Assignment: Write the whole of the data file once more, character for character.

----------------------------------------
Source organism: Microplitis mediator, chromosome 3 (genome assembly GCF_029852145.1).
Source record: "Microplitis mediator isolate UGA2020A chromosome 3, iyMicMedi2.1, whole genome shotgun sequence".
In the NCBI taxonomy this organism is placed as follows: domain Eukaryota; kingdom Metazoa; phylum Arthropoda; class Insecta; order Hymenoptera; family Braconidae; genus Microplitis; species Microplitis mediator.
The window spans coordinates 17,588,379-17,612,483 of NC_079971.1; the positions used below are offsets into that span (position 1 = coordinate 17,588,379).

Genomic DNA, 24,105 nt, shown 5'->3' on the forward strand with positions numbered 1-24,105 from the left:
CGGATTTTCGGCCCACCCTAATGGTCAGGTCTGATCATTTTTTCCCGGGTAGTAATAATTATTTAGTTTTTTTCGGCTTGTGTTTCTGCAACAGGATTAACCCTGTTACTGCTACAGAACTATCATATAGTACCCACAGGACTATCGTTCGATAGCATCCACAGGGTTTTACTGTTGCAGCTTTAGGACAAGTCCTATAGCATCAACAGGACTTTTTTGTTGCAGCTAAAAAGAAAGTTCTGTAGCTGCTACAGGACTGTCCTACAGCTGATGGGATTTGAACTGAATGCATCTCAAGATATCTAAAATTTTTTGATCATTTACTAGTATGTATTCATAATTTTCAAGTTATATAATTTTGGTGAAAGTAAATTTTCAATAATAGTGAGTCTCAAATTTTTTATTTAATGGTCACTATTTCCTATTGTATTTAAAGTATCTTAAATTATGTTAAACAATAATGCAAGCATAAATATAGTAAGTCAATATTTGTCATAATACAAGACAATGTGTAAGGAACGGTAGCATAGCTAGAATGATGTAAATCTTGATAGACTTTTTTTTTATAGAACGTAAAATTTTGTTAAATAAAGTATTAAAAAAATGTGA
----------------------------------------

Source organism: Microplitis mediator, chromosome 3 (genome assembly GCF_029852145.1).
Source record: "Microplitis mediator isolate UGA2020A chromosome 3, iyMicMedi2.1, whole genome shotgun sequence".
In the NCBI taxonomy this organism is placed as follows: domain Eukaryota; kingdom Metazoa; phylum Arthropoda; class Insecta; order Hymenoptera; family Braconidae; genus Microplitis; species Microplitis mediator.
The window spans coordinates 17,588,379-17,612,483 of NC_079971.1; the positions used below are offsets into that span (position 1 = coordinate 17,588,379).

Genomic DNA, 24,105 nt, shown 5'->3' on the forward strand with positions numbered 1-24,105 from the left:
CGGATTTTCGGCCCACCCTAATGGTCAGGTCTGATCATTTTTTCCCGGGTAGTAATAATTATTTAGTTTTTTTCGGCTTGTGTTTCTGCAACAGGATTAACCCTGTTACTGCTACAGAACTATCATATAGTACCCACAGGACTATCGTTCGATAGCATCCACAGGGTTTTACTGTTGCAGCTTTAGGACAAGTCCTATAGCATCAACAGGACTTTTTTGTTGCAGCTAAAAAGAAAGTTCTGTAGCTGCTACAGGACTGTCCTACAGCTGATGGGATTTGAACTGAATGCATCTCAAGATATCTAAAATTTTTTGATCATTTACTAGTATGTATTCATAATTTTCAAGTTATATAATTTTGGTGAAAGTAAATTTTCAATAATAGTGAGTCTCAAATTTTTTATTTAATGGTCACTATTTCCTATTGTATTTAAAGTATCTTAAATTATGTTAAACAATAATGCAAGCATAAATATAGTAAGTCAATATTTGTCATAATACAAGACAATGTGTAAGGAACGGTAGCATAGCTAGAATGATGTAAATCTTGATAGACTTTTTTTTTATAGAACGTAAAATTTTGTTAAATAAAGTATTAAAAAAATGTGA